Pregnancy: The Second Trimester

A common blood test called the Maternal-Serum Alpha-Fetoprotein (MSAFP) screening, which is offerred to women between weeks 16 to 18, is also used to identify potential problems with the fetus. In some cases, results can be misleading and cause needless worry: 50 in 1,000 women will have poor results and only one or two of the original fifty will go on to experience actual problems. One common reason for unusual results is that the pregnant women is, in fact, carrying multiple fetus’. However, for many women, test results will bring great relief.

At about twenty weeks, your uterus will extend beyond the belly button. An ultrasound can clearly identify gender. If you are carrying a girl, she already has six million eggs in her ovaries. By birth, the amount of eggs will have decreased to one-sixth this amount.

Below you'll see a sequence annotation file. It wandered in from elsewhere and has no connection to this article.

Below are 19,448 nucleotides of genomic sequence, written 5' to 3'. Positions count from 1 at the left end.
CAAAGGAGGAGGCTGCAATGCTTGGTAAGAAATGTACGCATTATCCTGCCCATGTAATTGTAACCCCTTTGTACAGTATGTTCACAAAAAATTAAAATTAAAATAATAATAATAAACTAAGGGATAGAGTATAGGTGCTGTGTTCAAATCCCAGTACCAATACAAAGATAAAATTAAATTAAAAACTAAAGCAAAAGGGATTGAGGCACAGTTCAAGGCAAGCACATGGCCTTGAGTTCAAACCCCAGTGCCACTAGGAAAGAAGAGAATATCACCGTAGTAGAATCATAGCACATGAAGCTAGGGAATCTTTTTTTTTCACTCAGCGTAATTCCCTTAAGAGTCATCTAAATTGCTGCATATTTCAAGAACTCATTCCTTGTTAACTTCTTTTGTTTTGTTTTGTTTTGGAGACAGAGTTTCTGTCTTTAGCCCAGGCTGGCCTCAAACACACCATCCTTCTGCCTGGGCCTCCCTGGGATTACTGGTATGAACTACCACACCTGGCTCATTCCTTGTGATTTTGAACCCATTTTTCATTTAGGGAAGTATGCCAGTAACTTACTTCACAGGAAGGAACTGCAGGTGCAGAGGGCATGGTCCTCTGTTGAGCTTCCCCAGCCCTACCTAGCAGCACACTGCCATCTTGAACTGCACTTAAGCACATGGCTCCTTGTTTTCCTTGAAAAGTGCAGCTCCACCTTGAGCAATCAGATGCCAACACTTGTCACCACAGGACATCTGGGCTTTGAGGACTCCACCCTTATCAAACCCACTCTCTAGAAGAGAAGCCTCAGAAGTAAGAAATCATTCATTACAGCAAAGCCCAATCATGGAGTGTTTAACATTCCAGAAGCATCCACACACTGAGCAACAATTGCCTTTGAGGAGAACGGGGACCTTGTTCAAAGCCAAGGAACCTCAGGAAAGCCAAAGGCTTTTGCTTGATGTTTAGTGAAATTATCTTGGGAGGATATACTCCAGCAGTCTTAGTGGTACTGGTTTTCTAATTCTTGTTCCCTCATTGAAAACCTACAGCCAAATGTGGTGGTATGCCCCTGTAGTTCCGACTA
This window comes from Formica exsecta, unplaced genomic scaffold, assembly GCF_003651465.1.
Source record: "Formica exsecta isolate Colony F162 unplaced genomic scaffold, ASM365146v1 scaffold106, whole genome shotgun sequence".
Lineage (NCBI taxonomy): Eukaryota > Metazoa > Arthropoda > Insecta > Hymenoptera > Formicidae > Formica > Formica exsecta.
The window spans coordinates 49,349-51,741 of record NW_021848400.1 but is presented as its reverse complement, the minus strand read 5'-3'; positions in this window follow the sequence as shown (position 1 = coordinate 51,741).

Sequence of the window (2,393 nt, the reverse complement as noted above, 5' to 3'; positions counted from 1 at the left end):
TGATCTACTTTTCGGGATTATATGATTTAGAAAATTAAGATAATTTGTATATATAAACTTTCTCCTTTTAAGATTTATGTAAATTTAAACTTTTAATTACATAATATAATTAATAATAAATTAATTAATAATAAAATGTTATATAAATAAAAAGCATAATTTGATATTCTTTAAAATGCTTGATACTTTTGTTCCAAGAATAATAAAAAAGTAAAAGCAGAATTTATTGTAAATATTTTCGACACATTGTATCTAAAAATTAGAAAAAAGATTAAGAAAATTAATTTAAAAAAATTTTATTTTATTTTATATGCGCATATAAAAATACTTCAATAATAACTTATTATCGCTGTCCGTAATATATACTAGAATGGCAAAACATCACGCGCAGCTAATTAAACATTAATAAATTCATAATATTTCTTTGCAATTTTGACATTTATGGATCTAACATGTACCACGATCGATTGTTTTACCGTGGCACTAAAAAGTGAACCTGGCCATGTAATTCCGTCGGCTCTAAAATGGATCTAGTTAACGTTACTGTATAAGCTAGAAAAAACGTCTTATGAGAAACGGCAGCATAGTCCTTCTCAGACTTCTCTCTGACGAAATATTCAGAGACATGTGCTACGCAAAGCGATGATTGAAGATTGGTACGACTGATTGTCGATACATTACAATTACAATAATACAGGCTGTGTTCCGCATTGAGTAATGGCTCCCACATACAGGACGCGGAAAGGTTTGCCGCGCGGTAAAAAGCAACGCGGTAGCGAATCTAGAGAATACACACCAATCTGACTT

By 22 weeks, your fetus weighs nearly one pound, and measures 10 and one-half inches head to toe. He or she more closely resembles a baby. Eyebrows and eyelashes begin to grow. And these teeny tiny pair of ears can actually tune in to mommy’s conversations.

Periodically, some women may feel their uterus tightening. These contractions, called Braxton Hicks, are harmless. You will probably continue to experience them throughout your pregnancy as your body prepares itself for birth. While Braxton Hicks are completely normal, if they occur more than four times an hour, call your practitioner. Differentiating between Braxton Hicks and the real thing is sometimes difficult. It’s a smart idea to familiarize yourself with the signs of preterm labor so your practitioner can use medical means to delay labor until a safe time.

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